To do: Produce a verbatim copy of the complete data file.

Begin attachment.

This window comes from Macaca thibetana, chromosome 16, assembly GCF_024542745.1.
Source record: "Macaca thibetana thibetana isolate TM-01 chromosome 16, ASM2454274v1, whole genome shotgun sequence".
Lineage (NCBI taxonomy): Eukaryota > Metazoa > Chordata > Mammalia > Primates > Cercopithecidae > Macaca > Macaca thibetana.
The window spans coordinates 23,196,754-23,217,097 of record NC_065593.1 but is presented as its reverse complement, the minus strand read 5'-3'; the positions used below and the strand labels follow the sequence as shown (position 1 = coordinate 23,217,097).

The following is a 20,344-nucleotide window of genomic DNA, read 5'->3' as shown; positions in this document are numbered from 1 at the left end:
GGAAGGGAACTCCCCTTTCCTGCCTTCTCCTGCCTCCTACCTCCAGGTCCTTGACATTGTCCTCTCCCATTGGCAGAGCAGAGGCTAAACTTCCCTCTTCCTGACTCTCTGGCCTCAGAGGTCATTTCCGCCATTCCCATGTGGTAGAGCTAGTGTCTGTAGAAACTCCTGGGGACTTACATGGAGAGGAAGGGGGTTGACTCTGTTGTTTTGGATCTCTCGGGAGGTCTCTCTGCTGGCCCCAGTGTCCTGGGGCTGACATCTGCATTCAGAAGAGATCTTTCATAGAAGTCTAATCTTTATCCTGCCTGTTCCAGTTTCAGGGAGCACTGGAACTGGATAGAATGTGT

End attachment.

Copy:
This window comes from Macaca thibetana, chromosome 16, assembly GCF_024542745.1.
Source record: "Macaca thibetana thibetana isolate TM-01 chromosome 16, ASM2454274v1, whole genome shotgun sequence".
Lineage (NCBI taxonomy): Eukaryota > Metazoa > Chordata > Mammalia > Primates > Cercopithecidae > Macaca > Macaca thibetana.
The window spans coordinates 23,196,754-23,217,097 of record NC_065593.1 but is presented as its reverse complement, the minus strand read 5'-3'; the positions used below and the strand labels follow the sequence as shown (position 1 = coordinate 23,217,097).

The following is a 20,344-nucleotide window of genomic DNA, read 5'->3' as shown; positions in this document are numbered from 1 at the left end:
GGAAGGGAACTCCCCTTTCCTGCCTTCTCCTGCCTCCTACCTCCAGGTCCTTGACATTGTCCTCTCCCATTGGCAGAGCAGAGGCTAAACTTCCCTCTTCCTGACTCTCTGGCCTCAGAGGTCATTTCCGCCATTCCCATGTGGTAGAGCTAGTGTCTGTAGAAACTCCTGGGGACTTACATGGAGAGGAAGGGGGTTGACTCTGTTGTTTTGGATCTCTCGGGAGGTCTCTCTGCTGGCCCCAGTGTCCTGGGGCTGACATCTGCATTCAGAAGAGATCTTTCATAGAAGTCTAATCTTTATCCTGCCTGTTCCAGTTTCAGGGAGCACTGGAACTGGATAGAATGTGT